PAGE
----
Just the Facts, Ma'am

Thonie Hevron; bringing you the stories behind the badge

Ramblings, Desk Duty, part 2 of 4–Fun in the Jail

By Hal Collier

Hal is a thirty-five year veteran of LAPD. We are pleased he is sharing his stories with us.

 

 

The following story is true. The names and the stories are to the best of my memory. This is the second of four parts of working the Hollywood desk. The desk was next to the infamous Hollywood Jail. A door led from the desk to the jail. This made it easy for bailouts to leave and cops to get in on a fight. Sometimes when things were slow at the desk I’d walk into the jail to see what was going on. This leads up to my story of things you will never see on TV.

 

I would open the jail door and asked Fitzgerald, our grumpy jailer, “Hey, Fitz. Anything going on?” 

 

One day Fitz says, “Hey, go back in the misdemeanor section.”

 

I walk back and everyone is awake. It’s about 3:30 in the morning. I announce to no one in particular, “What’s going on?”

 

One of the guys in a cell says, “Hey officer, watch this guy.” He points to a cell. There’s a guy sitting alone in the cell. He is shirtless and his head is wet. He’s sitting on the cell floor, cross-legged, with his hands in a prayer motion in front of his face. 

 

I said to him, “Ok, show me what you got.”

 

He stands up, walks over to his toilet, firmly places his hands on the toilet bowl rim, and does a perfect handstand. I’m impressed. He lowers his head into the toilet bowl water, maintaining his handstand. The drag queen in the next cell reaches through the cell bars and flushes the toilet. Everyone cheers and the man stands up, returns to his sitting position on the cell floor.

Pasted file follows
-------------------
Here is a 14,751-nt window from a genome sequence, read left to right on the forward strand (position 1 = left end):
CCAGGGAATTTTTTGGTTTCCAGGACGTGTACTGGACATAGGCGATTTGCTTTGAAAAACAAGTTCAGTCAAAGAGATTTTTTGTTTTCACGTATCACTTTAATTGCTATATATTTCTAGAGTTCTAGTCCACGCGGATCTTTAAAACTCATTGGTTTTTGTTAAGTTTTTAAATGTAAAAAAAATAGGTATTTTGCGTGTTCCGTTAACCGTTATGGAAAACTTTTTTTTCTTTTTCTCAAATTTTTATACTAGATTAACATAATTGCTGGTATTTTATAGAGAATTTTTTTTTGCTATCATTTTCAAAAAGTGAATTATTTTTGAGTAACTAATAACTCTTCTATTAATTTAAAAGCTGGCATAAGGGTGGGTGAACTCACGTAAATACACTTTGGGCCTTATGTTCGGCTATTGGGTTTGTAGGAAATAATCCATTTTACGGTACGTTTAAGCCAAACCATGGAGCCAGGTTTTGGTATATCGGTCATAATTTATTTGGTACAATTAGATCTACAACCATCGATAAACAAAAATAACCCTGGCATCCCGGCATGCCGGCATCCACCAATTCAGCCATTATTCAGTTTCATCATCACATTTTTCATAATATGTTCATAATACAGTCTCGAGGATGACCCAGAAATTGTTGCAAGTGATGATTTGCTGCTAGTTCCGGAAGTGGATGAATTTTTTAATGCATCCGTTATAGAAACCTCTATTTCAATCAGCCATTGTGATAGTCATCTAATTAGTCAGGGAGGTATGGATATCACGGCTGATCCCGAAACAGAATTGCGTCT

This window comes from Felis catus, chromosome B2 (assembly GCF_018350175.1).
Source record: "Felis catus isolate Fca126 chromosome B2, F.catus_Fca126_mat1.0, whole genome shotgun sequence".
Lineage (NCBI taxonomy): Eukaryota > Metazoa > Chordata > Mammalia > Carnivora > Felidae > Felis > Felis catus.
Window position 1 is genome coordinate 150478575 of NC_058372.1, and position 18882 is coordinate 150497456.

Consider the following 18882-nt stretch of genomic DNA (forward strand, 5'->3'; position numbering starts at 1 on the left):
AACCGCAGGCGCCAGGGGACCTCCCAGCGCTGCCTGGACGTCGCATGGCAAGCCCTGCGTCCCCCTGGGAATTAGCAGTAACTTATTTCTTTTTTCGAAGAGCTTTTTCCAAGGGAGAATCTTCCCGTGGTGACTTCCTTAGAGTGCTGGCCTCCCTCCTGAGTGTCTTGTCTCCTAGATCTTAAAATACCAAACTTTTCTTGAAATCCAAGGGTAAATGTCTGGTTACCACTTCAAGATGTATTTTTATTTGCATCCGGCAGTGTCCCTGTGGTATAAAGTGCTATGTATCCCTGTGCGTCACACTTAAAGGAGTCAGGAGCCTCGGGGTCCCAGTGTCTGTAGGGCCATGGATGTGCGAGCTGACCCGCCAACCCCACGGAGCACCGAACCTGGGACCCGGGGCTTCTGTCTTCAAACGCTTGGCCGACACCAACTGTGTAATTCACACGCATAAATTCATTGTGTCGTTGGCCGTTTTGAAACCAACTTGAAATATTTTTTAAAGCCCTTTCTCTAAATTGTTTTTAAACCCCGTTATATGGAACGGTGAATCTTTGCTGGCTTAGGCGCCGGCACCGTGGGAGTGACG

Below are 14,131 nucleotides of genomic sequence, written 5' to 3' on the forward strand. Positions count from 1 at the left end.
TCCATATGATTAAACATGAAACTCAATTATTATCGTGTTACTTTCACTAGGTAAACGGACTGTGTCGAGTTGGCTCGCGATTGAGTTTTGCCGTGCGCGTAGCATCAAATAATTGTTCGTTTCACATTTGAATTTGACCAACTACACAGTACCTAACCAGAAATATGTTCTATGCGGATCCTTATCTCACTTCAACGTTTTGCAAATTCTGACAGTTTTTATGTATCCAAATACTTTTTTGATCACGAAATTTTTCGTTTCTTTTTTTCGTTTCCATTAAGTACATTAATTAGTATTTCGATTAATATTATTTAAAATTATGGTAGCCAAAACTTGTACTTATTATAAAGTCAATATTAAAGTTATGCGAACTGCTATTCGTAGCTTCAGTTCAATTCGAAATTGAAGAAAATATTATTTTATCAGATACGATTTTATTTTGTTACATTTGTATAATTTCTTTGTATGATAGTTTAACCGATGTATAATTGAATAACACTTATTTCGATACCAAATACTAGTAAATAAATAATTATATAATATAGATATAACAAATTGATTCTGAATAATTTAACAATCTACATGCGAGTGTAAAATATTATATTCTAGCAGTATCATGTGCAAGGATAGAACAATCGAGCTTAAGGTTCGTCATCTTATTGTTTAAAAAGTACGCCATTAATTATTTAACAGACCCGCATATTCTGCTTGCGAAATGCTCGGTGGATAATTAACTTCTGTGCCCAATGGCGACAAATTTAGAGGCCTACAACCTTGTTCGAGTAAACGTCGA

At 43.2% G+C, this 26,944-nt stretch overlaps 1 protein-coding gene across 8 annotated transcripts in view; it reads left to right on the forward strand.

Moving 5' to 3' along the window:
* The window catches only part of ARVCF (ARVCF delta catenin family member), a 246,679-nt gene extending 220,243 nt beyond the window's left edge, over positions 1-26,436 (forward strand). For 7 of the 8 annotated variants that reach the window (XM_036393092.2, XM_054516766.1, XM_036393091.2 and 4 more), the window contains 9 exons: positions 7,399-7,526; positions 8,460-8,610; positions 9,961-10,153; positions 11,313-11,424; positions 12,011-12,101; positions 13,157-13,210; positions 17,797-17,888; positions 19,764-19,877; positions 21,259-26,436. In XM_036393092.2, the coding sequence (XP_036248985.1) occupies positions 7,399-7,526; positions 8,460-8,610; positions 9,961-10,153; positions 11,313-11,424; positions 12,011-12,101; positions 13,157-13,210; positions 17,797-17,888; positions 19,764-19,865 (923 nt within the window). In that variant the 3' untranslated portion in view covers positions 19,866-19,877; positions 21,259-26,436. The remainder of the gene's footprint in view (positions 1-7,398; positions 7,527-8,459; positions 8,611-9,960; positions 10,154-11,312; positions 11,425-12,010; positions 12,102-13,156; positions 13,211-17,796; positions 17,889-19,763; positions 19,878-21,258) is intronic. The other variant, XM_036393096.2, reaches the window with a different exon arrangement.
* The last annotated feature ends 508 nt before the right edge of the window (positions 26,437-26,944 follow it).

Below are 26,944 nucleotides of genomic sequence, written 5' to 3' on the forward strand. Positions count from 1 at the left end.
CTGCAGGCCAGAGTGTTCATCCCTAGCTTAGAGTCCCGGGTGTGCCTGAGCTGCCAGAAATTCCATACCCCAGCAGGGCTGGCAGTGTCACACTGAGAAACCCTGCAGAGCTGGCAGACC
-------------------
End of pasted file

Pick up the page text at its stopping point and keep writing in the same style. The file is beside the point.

flushing toiletI congratulate him on his strength, poise, and balance, then ask him, “Can you do it again?” Without a word, he returns to the toilet and completes the above described task. I give him a 9.7. I deducted some points when I saw a little wobble on the handstand.

 

Only in Hollywood.

 

I show up for work one night after spending the whole day in court. My plan is to leave roll call and head to Pinks, because I haven’t eaten since the day before. Back in the old days our vending machines only contained candy bars and peanuts left over from the ‘65 riots. In roll call, I’m informed I’m assigned to the desk. I’m starving and they didn’t make food runs for the desk officers in the old days. 

 

About 3 A.M. I poke my head in the jail and ask Fitz if he would put an extra jail breakfast in the oven for me. All arrestee’s are fed three times a day. The meals are similar to a TV dinner, kept in a freezer, and cooked in a large oven. The breakfast meal consisted of a small sausage patty and a slice of French toast and something resembling eggs. Trust me these were nothing like the Swanson TV dinners you had in the 50’s and 60’s. They served it with coffee, not Starbucks, but some instant coffee made with warm water from the tap. The coffee foamed up when you poured the water in. 

 

Jail mealFitz tells me my breakfast is ready. Two bites and I understand cruel and unusual punishment. I was always taught to never leave food on your plate but I did that day. I rushed home and had a bowl of cereal with my kids while watching cartoons. Never again was I tempted to eat jail food.